Conclusion:

We have shown that spectral photon-counting imaging enables specific identification and quantification of HfO2 functionalised nanoparticles that were targeted at bone microfractures, an important capability for the assessment of bone quality.

Limitations:

/a

Ethics committee approval

The ethics committee approval was obtained from Illinois Institutional Animal Care and Use Committee at the University of Illinois Urbana Champaign (protocol #17125).

Funding:

MBIE number: UOCX1404,MARS bioimaging Ltd. D.P. recipient of academic grants from NIH, NSF and DoD.

6
RPS 1406 - Quantification of various calcium crystals for gout, pseudo-gout and other arthropathies using spectral photon-counting CT

RPS 1406 - Quantification of various calcium crystals for gout, pseudo-gout and other arthropathies using spectral photon-counting CT

06:04Y. Sayous, Christchurch / NZ

Purpose:

To confirm a method for distinguishing various calcium crystals in a range of arthropathies, in preparation for planned imaging studies of excised specimens and patients. Distinguishing crystal-associated arthropathies non-invasively and early in the disease course remains a challenge with traditional imaging techniques. Our method provides 3D maps of 90 µm3 voxels of crystal type that should allow earlier treatment options.

Methods and materials:

A MARS spectral photon-counting scanner was used to scan calibration rods of three concentrations of each of monosodium urate (MSU), calcium pyrophosphate (CPP) and calcium hydroxyapatite (HA). The images were acquired using four energy channels (20-30, 30-40, 40-50 and 50-80 keV) with a 3.5 keV resolution. The crystal types were distinguished by comparing energy-dependent attenuation coefficients. First, to assess the performance of the system, receiver operating characteristic curves were used. Then the system was tested on the different rods to evaluate identification efficiency.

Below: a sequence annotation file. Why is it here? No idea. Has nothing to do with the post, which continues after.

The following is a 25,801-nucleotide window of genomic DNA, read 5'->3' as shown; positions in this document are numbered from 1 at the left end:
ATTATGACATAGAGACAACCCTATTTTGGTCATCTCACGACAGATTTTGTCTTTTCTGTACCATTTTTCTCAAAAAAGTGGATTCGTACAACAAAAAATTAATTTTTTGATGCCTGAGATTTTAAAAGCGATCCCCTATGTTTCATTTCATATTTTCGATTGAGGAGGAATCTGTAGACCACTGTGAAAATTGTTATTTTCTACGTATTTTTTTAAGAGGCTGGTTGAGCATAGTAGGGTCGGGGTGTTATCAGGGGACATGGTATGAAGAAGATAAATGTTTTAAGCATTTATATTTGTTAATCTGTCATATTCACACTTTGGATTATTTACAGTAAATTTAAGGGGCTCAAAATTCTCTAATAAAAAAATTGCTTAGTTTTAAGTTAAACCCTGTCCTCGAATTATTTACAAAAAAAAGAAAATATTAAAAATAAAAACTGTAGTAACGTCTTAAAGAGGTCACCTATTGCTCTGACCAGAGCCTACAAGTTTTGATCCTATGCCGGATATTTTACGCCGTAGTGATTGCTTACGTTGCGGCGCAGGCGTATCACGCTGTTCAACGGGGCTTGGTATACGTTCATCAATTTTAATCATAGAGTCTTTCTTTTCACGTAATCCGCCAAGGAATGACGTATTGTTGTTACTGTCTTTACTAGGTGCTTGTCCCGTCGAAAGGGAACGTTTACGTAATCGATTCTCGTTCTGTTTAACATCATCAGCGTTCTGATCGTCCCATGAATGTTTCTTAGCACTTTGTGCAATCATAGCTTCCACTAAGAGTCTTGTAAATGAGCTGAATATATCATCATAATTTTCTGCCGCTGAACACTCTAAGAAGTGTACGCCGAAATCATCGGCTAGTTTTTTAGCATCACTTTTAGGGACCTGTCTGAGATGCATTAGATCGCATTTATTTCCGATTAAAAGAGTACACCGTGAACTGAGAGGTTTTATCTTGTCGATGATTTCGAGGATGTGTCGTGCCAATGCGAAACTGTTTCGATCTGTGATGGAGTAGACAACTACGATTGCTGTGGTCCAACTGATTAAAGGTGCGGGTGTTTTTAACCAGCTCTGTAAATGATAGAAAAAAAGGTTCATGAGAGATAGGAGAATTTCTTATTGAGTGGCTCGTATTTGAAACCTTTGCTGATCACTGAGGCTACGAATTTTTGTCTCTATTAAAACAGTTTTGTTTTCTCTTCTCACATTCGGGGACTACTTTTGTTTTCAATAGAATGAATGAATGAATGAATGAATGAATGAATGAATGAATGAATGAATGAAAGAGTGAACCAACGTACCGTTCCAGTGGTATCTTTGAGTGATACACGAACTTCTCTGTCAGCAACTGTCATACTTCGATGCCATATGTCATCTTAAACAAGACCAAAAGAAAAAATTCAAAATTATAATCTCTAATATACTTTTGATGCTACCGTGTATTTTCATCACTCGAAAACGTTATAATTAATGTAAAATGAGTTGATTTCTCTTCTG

Results:

System performance demonstrates, using pairwise areas under the curves (AUC), that all concentrations of MSU were readily differentiated from the two higher concentrations of CPP and HA with an AUC > 0.90. The highest concentrations of CPP and HA (200 mg/cm3) were well differentiated from each other, while 100 mg/cm3 of CPP and HA showed a fair differentiation. The tests from the rods demonstrate that spectral photon-counting CT can identify high concentrations of CPP and HA (correct identification up to 80%) and significant ability to identify MSU (correct identification up to 90%).

Conclusion:

We are able to identify and quantify important calcium crystals across a range of clinically relevant concentrations. This enables us to study arthropathies in excised samples and patients using existing MARS research and human scanners.

Limitations:

/a

Ethics committee approval

/a

Funding:

MBIE UOCX1404, MARS Bioimaging Ltd, Medtechcore.

7
RPS 1406 - Histology of atherosclerotic plaque compared with tissue components measured using a spectral photon-counting CT

RPS 1406 - Histology of atherosclerotic plaque compared with tissue components measured using a spectral photon-counting CT

04:38S. Dahal, Kathmandu / NP

Purpose:

To confirm a method for non-invasively measuring four tissue components in atherosclerotic plaques. We compare the histology of plaques to 3D quantitative images of fat, water, calcium, and iron generated by a spectral photon counting CT.

Methods and materials:

Arterial plaques obtained from carotid endarterectomy and scanned with a MARS spectral photon-counting CT. Following MARS imaging, the plaques were decalcified and fixed, then stained for protein, lipid, and iron. Histological photos were then taken of the stained tissue slices. The MARS scanner was operated at 120kVp with four energy channels with 3.5 keV resolution. This provided 3D maps of 90 µmcubic voxels of the four tissue components. Reference materials for calibration were ferric nitrate, hydroxyapatite, oil, and water. The four maps of tissue components were compared to corresponding regions within the histological images.

Results:

We will present tissue component maps alongside histological images. The images show: 1) regions of lipid deposits; 2) micro and macro calcification; 3) iron deposition; 4) thickness of the fibrous cap; 5) and ulcerations.

Conclusion:

We have confirmed that the four maps of tissue components agree with histological analysis. Our technique non-invasively measures key features of some unstable plaque. The measurements are quantitative and in 3D. This enables us to study plaque in excised samples and patients using existing MARS research and human scanners.

Limitations:

/a

Ethics committee approval

CTY/01/04/036

Funding:

MBIE, MARS Bioimaging Ltd, MedTechCORE.

Speakers

Presenter

Stephan Ursprung

Cambridge, UK

Presenter

Shishir Dahal

Kathmandu, Nepal

Presenter

Gaurav Sharma

Hyderabad, India

Presenter

Defan Yao

Shanghai, China

Presenter

Yanshu Wang

Shanghai, China

Presenter

Mahdieh Moghiseh

Christchurch, New Zealand

Presenter

Yann Sayous

Christchurch, New Zealand